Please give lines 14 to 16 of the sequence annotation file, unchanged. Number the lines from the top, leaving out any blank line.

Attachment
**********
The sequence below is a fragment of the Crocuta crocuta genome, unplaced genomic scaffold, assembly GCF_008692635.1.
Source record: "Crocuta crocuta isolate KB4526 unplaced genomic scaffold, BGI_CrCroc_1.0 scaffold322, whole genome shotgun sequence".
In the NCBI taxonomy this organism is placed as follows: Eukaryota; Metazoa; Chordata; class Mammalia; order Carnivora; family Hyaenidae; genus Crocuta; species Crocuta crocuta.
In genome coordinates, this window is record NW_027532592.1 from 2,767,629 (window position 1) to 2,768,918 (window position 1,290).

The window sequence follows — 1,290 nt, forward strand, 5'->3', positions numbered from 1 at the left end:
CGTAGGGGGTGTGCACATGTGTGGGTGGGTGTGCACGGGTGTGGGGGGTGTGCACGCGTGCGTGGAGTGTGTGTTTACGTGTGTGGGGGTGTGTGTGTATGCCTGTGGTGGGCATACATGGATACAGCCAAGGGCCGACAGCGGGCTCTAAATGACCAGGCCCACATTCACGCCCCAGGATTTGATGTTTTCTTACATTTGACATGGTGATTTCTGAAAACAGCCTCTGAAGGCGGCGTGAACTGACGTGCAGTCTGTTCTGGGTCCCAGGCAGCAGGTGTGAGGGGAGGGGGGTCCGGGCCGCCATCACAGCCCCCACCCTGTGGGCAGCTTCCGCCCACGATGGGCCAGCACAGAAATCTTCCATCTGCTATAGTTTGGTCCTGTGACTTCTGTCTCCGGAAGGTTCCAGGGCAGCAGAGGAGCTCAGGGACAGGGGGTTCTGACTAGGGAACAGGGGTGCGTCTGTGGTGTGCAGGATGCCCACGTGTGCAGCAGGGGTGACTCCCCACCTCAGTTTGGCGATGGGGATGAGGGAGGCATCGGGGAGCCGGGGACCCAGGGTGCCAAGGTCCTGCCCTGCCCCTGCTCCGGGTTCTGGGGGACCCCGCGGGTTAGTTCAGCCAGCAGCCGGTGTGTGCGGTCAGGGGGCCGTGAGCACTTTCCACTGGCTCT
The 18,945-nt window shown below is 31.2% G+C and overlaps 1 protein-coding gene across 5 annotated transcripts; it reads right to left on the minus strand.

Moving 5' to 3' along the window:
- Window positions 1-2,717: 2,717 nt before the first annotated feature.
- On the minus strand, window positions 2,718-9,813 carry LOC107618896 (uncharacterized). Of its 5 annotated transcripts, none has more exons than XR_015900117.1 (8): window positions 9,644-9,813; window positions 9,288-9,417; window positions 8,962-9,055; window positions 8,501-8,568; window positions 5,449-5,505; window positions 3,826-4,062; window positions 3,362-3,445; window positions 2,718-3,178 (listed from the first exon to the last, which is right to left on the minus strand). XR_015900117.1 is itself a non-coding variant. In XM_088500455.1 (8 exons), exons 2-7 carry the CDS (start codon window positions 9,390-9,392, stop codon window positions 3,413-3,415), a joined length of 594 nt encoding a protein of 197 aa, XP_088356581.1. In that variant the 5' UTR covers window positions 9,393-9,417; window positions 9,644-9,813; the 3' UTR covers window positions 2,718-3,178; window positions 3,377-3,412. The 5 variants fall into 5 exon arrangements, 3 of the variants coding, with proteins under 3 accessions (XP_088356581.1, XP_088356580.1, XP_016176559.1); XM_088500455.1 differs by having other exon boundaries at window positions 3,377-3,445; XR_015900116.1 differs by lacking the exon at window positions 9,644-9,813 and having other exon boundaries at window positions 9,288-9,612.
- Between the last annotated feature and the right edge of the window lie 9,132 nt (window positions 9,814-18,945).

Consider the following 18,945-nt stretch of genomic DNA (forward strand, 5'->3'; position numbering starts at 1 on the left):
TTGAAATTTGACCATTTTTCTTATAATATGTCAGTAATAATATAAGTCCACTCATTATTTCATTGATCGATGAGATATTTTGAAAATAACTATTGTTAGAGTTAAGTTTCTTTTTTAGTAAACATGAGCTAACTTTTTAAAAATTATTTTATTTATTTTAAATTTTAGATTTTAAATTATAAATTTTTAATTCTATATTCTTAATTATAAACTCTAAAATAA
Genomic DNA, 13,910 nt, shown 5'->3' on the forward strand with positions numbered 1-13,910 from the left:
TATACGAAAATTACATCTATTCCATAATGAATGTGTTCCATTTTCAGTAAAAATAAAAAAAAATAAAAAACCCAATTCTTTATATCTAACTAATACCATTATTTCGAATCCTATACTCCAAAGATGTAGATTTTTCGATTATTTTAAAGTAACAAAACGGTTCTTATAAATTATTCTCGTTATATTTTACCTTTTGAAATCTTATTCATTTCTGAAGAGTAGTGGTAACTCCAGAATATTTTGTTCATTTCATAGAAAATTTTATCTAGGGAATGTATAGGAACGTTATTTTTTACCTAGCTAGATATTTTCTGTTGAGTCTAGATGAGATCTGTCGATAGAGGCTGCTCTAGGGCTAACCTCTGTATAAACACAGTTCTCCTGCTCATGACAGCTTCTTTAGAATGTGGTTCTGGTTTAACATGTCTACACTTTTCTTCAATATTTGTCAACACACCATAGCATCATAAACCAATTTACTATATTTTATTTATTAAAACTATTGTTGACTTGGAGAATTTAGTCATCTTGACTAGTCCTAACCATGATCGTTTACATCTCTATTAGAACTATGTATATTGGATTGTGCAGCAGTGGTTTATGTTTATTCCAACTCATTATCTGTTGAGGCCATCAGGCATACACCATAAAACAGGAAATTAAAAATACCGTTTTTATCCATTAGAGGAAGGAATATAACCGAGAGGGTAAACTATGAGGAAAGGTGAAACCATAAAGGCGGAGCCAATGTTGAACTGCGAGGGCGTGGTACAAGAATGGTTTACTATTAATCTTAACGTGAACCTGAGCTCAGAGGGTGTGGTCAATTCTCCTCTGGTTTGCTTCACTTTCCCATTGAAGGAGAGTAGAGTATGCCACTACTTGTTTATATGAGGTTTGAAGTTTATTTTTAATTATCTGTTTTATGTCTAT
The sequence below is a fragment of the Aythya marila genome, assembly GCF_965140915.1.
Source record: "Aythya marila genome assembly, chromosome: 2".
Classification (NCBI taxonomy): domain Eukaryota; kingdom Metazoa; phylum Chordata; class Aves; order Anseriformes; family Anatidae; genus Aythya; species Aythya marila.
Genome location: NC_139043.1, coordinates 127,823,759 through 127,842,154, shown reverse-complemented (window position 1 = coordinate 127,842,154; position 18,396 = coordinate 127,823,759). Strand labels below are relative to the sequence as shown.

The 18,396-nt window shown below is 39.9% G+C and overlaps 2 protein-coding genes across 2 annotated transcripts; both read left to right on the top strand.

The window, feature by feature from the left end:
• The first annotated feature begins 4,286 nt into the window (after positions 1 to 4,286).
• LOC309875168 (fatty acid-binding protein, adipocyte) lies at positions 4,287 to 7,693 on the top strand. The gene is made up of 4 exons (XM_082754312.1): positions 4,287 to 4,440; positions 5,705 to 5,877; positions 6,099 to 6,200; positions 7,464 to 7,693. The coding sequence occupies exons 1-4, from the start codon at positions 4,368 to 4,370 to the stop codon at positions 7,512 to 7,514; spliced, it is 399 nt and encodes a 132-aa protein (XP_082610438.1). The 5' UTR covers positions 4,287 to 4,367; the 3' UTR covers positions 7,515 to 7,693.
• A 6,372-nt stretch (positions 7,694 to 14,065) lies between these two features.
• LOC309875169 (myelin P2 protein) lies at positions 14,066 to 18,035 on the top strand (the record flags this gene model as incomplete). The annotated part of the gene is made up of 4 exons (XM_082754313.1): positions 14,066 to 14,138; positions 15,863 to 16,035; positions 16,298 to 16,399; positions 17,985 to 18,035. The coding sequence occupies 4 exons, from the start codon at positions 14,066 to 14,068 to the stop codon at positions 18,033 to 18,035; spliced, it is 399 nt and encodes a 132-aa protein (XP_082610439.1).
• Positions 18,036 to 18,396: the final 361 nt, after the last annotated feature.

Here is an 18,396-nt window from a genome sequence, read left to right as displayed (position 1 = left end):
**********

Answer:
Genomic DNA, 13,910 nt, shown 5'->3' on the forward strand with positions numbered 1-13,910 from the left:
TATACGAAAATTACATCTATTCCATAATGAATGTGTTCCATTTTCAGTAAAAATAAAAAAAAATAAAAAACCCAATTCTTTATATCTAACTAATACCATTATTTCGAATCCTATACTCCAAAGATGTAGATTTTTCGATTATTTTAAAGTAACAAAACGGTTCTTATAAATTATTCTCGTTATATTTTACCTTTTGAAATCTTATTCATTTCTGAAGAGTAGTGGTAACTCCAGAATATTTTGTTCATTTCATAGAAAATTTTATCTAGGGAATGTATAGGAACGTTATTTTTTACCTAGCTAGATATTTTCTGTTGAGTCTAGATGAGATCTGTCGATAGAGGCTGCTCTAGGGCTAACCTCTGTATAAACACAGTTCTCCTGCTCATGACAGCTTCTTTAGAATGTGGTTCTGGTTTAACATGTCTACACTTTTCTTCAATATTTGTCAACACACCATAGCATCATAAACCAATTTACTATATTTTATTTATTAAAACTATTGTTGACTTGGAGAATTTAGTCATCTTGACTAGTCCTAACCATGATCGTTTACATCTCTATTAGAACTATGTATATTGGATTGTGCAGCAGTGGTTTATGTTTATTCCAACTCATTATCTGTTGAGGCCATCAGGCATACACCATAAAACAGGAAATTAAAAATACCGTTTTTATCCATTAGAGGAAGGAATATAACCGAGAGGGTAAACTATGAGGAAAGGTGAAACCATAAAGGCGGAGCCAATGTTGAACTGCGAGGGCGTGGTACAAGAATGGTTTACTATTAATCTTAACGTGAACCTGAGCTCAGAGGGTGTGGTCAATTCTCCTCTGGTTTGCTTCACTTTCCCATTGAAGGAGAGTAGAGTATGCCACTACTTGTTTATATGAGGTTTGAAGTTTATTTTTAATTATCTGTTTTATGTCTAT
The sequence below is a fragment of the Aythya marila genome, assembly GCF_965140915.1.